The best way to learn to write is to write, but a little coaching never hurts either. That’s the premise behind Shanghai-based startup Daily Themes.
Daily Themes was founded by three Yale graduates – all from different countries – to help non-native English speakers learn to write better. It accomplishes this by encouraging users to write short daily blog posts about whatever they want. If the user can’t find inspiration, Daily Themes offers prompts to overcome writer’s block.
The six-month-old Chinaccelerator participant already has 10,000 active users, 45 percent of whom are in China. Daily Themes encourages diary-style writing to make the process more fun. Each time a user submits a post, the site’s real-time analytics kick in to give the author some data insights that can help improve his or her prose. This includes suggesting synonyms for words that are repeated too often and breaking down sentences that are too long.
Up to this point, the service is free, but paid members can get personal feedback from externally validated experts who are hired based on Cambridge University standards. These professional writers make in-line annotations and leave comments to help the writer improve faster. The feedback comes back within one day after the user submits a piece.
Co-founder Hassan Siddiq, who hails from Pakistan, says it takes at least three months before users start seeing noticeable improvement. When questioned about whether this service could be used to polish medical, legal, or school papers, Siddiq emphasized the focus will remain on improvement of a person’s journal-style writing.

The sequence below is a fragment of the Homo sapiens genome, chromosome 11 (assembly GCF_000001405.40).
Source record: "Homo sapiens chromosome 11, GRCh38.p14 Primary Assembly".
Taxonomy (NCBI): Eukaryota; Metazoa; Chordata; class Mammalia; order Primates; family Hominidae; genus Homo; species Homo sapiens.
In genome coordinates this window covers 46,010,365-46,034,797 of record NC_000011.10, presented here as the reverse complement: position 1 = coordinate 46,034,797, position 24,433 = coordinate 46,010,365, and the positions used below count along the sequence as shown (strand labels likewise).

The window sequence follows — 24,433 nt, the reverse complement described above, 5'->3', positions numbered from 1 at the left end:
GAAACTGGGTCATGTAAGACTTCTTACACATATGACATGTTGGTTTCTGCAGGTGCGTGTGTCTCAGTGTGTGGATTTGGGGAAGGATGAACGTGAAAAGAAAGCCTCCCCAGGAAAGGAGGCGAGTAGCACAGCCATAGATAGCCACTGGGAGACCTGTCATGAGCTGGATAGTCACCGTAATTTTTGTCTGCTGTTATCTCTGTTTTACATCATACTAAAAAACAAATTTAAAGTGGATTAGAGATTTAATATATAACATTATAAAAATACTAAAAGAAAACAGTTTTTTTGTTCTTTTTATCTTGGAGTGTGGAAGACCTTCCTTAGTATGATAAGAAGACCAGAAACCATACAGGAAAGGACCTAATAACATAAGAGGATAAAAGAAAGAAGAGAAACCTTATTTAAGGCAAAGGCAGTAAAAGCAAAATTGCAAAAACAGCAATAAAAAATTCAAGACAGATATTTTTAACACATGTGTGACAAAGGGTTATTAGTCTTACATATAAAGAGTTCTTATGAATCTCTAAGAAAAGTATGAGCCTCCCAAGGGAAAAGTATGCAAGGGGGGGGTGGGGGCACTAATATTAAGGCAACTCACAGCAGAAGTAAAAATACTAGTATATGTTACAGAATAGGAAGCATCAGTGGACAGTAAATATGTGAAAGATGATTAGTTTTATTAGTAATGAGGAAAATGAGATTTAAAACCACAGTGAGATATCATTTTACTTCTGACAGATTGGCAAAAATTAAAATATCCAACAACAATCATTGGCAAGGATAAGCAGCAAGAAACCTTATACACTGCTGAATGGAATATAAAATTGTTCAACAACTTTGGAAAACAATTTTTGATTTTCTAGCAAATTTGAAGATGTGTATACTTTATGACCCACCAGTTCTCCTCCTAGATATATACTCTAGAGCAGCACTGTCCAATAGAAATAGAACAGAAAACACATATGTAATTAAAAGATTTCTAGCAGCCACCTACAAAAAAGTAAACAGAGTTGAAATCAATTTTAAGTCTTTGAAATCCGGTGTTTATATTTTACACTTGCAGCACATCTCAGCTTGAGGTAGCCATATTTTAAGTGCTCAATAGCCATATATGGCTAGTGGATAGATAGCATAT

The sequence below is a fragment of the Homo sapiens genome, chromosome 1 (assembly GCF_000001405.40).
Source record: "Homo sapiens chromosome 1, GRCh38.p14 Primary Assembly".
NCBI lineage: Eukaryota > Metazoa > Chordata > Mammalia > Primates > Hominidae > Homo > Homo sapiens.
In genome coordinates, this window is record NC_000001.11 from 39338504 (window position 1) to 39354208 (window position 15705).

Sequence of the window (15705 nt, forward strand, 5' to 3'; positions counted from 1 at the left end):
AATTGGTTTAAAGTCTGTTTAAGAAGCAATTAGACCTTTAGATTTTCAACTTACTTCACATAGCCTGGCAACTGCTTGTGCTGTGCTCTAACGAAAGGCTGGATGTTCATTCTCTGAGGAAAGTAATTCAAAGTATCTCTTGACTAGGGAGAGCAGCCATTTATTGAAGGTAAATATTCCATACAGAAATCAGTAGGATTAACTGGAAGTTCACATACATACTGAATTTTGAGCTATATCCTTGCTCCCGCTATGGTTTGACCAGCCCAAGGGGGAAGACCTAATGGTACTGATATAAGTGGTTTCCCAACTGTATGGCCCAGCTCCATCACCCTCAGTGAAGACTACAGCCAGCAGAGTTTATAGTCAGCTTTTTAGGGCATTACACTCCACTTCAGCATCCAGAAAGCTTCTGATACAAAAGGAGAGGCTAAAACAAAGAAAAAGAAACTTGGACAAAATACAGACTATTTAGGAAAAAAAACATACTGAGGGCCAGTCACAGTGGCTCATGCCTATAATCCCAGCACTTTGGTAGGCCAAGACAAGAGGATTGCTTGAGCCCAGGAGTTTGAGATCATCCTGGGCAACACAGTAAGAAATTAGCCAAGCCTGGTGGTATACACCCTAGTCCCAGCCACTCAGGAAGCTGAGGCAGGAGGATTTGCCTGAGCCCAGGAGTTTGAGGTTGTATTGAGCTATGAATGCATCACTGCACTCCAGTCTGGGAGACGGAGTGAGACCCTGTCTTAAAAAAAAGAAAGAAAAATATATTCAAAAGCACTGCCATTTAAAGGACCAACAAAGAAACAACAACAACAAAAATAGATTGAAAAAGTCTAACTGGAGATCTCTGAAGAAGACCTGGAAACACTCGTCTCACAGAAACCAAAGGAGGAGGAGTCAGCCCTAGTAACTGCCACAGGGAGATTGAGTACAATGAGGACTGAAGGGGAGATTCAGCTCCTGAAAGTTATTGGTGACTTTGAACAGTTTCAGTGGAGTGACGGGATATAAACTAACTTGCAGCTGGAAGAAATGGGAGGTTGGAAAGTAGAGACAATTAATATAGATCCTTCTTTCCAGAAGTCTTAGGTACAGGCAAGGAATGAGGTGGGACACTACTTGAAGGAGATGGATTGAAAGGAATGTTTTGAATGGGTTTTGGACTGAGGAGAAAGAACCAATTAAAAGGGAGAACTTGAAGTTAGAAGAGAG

“I would call that stuff proofreading, not learning to write,” he says. “There’s a difference between those two things.”
China alone has 300 million English-as-a-second-language learners, so the sky’s the limit for Daily Themes. Not to mention the rest of the world – Siddiq notes the second largest user-base comes from Italy.
The internet is full of proofreading and writing analysis services like Hemingway App, but Siddiq says Daily Themes fills a niche in high demand. “There’s no current web equivalent,” he says. “If you are serious about developing this skill while having fun, then Daily Themes is a much more appropriate product.”
At the Global Mobile Internet Conference in Beijing earlier this week, Siddiq entered a pitch competition in which he was the only foreigner on stage. Daily Themes earned one of just two prizes out of nearly a dozen startups that pitched. Neil Shen, the founder of Ctrip (NASDAQ:CTRP) and head of Sequoia Capital in China, agreed to recommend Daily Themes to investors and potential partners. We’ll see in the coming weeks if this is the boost Daily Themes needs to become the number one online writing improvement service in the world.